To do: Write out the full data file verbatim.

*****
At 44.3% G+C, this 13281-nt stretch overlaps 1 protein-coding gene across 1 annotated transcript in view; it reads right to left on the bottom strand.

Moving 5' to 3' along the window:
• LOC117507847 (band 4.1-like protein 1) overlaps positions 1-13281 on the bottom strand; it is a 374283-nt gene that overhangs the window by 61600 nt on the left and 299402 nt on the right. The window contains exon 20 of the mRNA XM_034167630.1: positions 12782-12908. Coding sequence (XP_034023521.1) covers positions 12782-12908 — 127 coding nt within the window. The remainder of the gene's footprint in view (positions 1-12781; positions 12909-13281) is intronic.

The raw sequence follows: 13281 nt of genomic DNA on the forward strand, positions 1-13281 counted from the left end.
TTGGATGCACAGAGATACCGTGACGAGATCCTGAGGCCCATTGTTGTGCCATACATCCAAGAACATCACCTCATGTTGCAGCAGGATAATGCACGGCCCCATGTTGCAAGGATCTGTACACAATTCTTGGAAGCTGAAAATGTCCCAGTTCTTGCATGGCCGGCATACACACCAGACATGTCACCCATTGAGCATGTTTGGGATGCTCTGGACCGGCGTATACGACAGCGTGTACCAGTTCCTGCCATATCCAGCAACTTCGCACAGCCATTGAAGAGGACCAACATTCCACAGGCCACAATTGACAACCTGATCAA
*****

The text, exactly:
At 44.3% G+C, this 13281-nt stretch overlaps 1 protein-coding gene across 1 annotated transcript in view; it reads right to left on the bottom strand.

Moving 5' to 3' along the window:
• LOC117507847 (band 4.1-like protein 1) overlaps positions 1-13281 on the bottom strand; it is a 374283-nt gene that overhangs the window by 61600 nt on the left and 299402 nt on the right. The window contains exon 20 of the mRNA XM_034167630.1: positions 12782-12908. Coding sequence (XP_034023521.1) covers positions 12782-12908 — 127 coding nt within the window. The remainder of the gene's footprint in view (positions 1-12781; positions 12909-13281) is intronic.

The raw sequence follows: 13281 nt of genomic DNA on the forward strand, positions 1-13281 counted from the left end.
TTGGATGCACAGAGATACCGTGACGAGATCCTGAGGCCCATTGTTGTGCCATACATCCAAGAACATCACCTCATGTTGCAGCAGGATAATGCACGGCCCCATGTTGCAAGGATCTGTACACAATTCTTGGAAGCTGAAAATGTCCCAGTTCTTGCATGGCCGGCATACACACCAGACATGTCACCCATTGAGCATGTTTGGGATGCTCTGGACCGGCGTATACGACAGCGTGTACCAGTTCCTGCCATATCCAGCAACTTCGCACAGCCATTGAAGAGGACCAACATTCCACAGGCCACAATTGACAACCTGATCAA